Hey, here’s a question: Why, exactly, was there Christmas shit in stores, even before the onset of October? What the fuck, retailers? Is it really necessary to double and even triple down on our holidays? Never mind the fact that there are however many other, non-WASPy holidays deserving observation between now and the end of the year. Can’t we at least get through Halloween before you feel the need to inundate us with all the yuletide crap? It’s bad enough it’s not a “real” holiday of the sort that gives you time off from work or school. You know it doesn’t really count because the banks and post offices are still open, which is amazing when you think about it, considering the lengths those places will go to in order to slack off. Instead, Halloween’s tacked on to the end of a regular old day, like a parent-teacher conference, a yoga class, or getting your pubes waxed.

As for Thanksgiving, that usually ends up being a race to see who can drain the liquor cabinet the fastest in a futile attempt to avoid killing an in-law once the turkey and trimmings are ravaged. Maybe some fuck head one of you invited because he or she had no other family or plans decides it’s the perfect time to talk about religion, politics, or whichever sports team you loathe with every molecule of your being, and the vodka is the only think keeping you from burying them in a field behind your house.

Hey, it could happen…so I’m told.

Oh, and let’s just get this out of the way right now, before the annual cycle of idiocy begins: HAPPY FUCKING HOLIDAYS. If your holiday du jour happens to be Christmas, then I sincerely hope you have the merriest of all Christmases that you’re able to muster. If some other holiday or day(s) of observance is your particular kink, then I hope it’s a bang-up season for you, too. See how easy that is? No muss, no fuss. Crisis averted. Moving the hell on.

(I wish.)

Now, since Christmas is ALMOST THREE DAMNED MONTHS AWAY, let’s get back to Halloween, which actually happens to be one of my very favorite days of the year. I’m not really all that much into costumes or whatever, but I get a kick out of seeing what the kids are wearing when they come to the door in search of tricks or treats. I love going to the various haunted houses around town, and Kansas City boasts some really good ones, including a few within easy walking distance of each other. The area around the different locations becomes part of a big street party every year, with costumed performers wandering around and helping to enhance the whole experience.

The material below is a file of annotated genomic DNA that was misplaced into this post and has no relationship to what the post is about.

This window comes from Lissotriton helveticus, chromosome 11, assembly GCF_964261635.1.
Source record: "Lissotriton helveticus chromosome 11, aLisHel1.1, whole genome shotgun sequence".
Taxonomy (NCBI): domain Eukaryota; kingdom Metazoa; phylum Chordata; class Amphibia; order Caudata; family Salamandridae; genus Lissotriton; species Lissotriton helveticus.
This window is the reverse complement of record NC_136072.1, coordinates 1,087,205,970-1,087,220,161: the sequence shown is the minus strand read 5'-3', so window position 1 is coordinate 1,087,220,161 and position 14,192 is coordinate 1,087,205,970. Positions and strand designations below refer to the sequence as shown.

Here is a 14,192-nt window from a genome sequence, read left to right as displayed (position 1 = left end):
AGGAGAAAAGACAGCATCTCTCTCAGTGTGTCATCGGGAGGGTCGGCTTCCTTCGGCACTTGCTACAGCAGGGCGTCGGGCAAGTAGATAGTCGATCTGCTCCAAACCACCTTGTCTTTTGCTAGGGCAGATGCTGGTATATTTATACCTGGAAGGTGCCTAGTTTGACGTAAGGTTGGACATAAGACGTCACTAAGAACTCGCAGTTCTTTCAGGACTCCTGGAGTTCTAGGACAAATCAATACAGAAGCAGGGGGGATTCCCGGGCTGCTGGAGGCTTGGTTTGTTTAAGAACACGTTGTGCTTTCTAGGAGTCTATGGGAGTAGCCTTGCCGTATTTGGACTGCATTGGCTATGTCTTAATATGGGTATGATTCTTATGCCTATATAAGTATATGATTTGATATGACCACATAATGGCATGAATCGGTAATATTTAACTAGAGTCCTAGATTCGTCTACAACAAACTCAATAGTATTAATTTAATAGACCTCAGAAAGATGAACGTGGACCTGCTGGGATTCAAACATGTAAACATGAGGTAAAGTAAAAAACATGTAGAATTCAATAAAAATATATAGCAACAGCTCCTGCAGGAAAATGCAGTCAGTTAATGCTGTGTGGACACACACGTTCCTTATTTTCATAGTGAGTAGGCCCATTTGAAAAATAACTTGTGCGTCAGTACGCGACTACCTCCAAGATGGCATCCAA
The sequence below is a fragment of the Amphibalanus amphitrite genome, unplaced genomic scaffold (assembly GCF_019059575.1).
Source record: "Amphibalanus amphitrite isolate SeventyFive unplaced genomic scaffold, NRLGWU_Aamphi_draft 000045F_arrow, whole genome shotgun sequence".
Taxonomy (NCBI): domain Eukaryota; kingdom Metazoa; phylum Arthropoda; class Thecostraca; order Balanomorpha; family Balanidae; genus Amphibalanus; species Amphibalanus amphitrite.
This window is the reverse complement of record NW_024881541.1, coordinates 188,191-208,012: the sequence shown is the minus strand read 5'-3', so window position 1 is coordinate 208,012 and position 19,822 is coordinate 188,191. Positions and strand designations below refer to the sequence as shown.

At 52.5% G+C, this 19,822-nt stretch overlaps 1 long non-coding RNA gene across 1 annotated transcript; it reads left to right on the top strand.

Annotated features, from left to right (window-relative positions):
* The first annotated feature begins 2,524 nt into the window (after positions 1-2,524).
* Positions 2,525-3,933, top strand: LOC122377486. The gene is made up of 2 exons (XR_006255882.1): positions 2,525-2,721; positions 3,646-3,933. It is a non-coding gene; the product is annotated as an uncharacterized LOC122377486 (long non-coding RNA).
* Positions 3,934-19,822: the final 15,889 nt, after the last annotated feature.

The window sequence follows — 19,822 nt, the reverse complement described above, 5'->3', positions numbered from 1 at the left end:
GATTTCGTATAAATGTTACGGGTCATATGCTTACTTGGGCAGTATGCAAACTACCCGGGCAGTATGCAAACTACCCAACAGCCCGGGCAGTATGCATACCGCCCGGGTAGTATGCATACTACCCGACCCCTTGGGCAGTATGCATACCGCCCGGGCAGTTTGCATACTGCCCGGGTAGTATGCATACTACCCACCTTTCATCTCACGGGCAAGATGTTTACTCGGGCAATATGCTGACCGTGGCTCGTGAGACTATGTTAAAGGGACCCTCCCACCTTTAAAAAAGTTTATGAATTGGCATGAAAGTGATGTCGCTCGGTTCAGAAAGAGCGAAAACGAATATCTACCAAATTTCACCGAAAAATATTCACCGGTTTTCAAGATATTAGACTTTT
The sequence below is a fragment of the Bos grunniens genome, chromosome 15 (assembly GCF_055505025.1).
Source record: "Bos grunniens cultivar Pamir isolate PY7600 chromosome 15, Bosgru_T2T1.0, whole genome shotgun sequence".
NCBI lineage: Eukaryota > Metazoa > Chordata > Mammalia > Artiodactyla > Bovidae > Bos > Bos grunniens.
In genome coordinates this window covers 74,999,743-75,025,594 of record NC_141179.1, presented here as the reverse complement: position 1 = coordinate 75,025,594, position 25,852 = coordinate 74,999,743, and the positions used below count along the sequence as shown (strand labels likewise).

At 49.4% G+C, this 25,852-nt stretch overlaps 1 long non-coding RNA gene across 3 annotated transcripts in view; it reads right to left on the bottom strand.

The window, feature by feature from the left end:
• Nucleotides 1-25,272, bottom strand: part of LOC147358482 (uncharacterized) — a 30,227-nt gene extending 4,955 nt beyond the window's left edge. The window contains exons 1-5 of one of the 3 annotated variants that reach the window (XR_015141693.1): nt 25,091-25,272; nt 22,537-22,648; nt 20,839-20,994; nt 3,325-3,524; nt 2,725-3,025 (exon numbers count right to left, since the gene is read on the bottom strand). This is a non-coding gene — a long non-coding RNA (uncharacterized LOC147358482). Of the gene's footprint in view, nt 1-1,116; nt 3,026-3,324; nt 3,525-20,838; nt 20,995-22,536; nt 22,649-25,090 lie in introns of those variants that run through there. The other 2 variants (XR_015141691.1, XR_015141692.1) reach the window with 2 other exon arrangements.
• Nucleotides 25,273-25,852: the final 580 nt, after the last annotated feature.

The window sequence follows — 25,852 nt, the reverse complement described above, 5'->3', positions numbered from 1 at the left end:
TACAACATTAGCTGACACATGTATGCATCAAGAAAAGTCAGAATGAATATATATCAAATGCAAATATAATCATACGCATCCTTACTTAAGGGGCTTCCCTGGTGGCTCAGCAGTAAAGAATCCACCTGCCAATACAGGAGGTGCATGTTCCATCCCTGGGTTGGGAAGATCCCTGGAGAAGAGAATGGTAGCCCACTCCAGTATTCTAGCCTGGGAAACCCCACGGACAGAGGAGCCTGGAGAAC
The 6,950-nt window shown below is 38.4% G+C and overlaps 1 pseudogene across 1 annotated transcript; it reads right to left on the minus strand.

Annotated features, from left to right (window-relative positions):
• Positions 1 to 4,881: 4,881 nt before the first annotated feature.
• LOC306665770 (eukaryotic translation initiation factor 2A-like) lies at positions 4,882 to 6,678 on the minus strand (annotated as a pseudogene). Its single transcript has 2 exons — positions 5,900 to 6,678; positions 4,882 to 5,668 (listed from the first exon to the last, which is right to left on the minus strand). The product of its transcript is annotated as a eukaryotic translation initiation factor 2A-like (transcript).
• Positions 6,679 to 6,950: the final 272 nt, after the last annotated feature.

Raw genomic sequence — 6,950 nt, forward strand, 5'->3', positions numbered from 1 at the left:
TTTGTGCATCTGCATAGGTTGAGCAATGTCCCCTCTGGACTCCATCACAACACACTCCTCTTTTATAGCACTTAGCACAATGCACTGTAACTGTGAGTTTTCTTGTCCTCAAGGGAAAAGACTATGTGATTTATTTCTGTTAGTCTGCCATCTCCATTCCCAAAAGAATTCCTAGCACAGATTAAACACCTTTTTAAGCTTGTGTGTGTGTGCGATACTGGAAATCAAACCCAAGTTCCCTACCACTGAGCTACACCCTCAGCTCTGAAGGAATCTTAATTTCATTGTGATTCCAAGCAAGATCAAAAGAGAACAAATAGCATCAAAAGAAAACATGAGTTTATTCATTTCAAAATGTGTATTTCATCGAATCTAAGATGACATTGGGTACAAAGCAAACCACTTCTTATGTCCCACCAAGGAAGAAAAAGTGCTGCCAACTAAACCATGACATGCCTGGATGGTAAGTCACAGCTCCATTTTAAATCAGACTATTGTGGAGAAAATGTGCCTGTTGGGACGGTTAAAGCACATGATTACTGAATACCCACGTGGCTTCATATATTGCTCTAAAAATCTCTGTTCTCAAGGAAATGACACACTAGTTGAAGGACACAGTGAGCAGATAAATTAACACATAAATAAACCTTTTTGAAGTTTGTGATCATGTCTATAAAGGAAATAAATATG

Halloween when I was a kid was always fun. Though I can’t say I ever engaged in any shenanigans on All Hallows’ Eve (the statute of limitations isn’t up on some of that shit, you understand), there still was much tricking and treating to be done. In my day, a lot of costumes were those boxed jobs with the shitty little plastic outfit and mask, all of which conspired to make you a walking fire hazard if you happened to wander too close to Grandpa and his lit cigar. I mean, damn…would you look at these fucking getups:

Ben Cooper Spock 01Spock 1977

(Ass-beatings and other peer-sponsored humiliation sold separately.)

Over the course of my single-digit years, I wore several different costumes of this sort. Then there were other occasions where my mother or grandmother or aunt handmade a costume, such as a Superman ensemble. Quality and slavish accuracy wasn’t the big deal it is today, because we as younglings were too busy keeping our eyes on The Prize: All that sweet, sweet candy just waiting at our neighbors’ houses.

Priorities, people.

Now that I have kids of my own, the fun extends to helping them choose their costumes and taking them around the neighborhood or to parties and whatever else we can find. The costumes and accessories are way cooler than what was available back in my day, and of course there’s now a booming market for adult versions of these outfits, too. I mean, I guess that’s the target demo, as I just can’t see my eight-year old going with that that crazy “Miss Diagnosed” nurse’s number, or somebody’s son wandering the neighborhood wearing an inflatable penis.

And speaking of neighborhoods, we’ve moved into a new area of town since last Halloween, one that lends itself much more to the whole trick or treating experience. There are more young kids, and plenty of sidewalks connecting the different areas of the neighborhood, so I’m anticipating heavy foot traffic this year. Therefore, I’m laying in plenty of supplies…for me, of course, but also the kids.

Hey, you in the cheap seats: I’ve got my eyes on you. Hands off my Butterfingers, you sneaky little shits.

This question and its answer was read during G&T Show Episode #161 on October 5th, 2014. You can hear Nick read the answers each week by listening live, or check out the replay/download options when the episode is loaded to their website: The G and T Show. Listeners are also encouraged to send in their own questions, one of which will be sent to me each week for a future episode.

And as always, many thanks to Nick, Terry and Mike for continuing to include me in their reindeer games.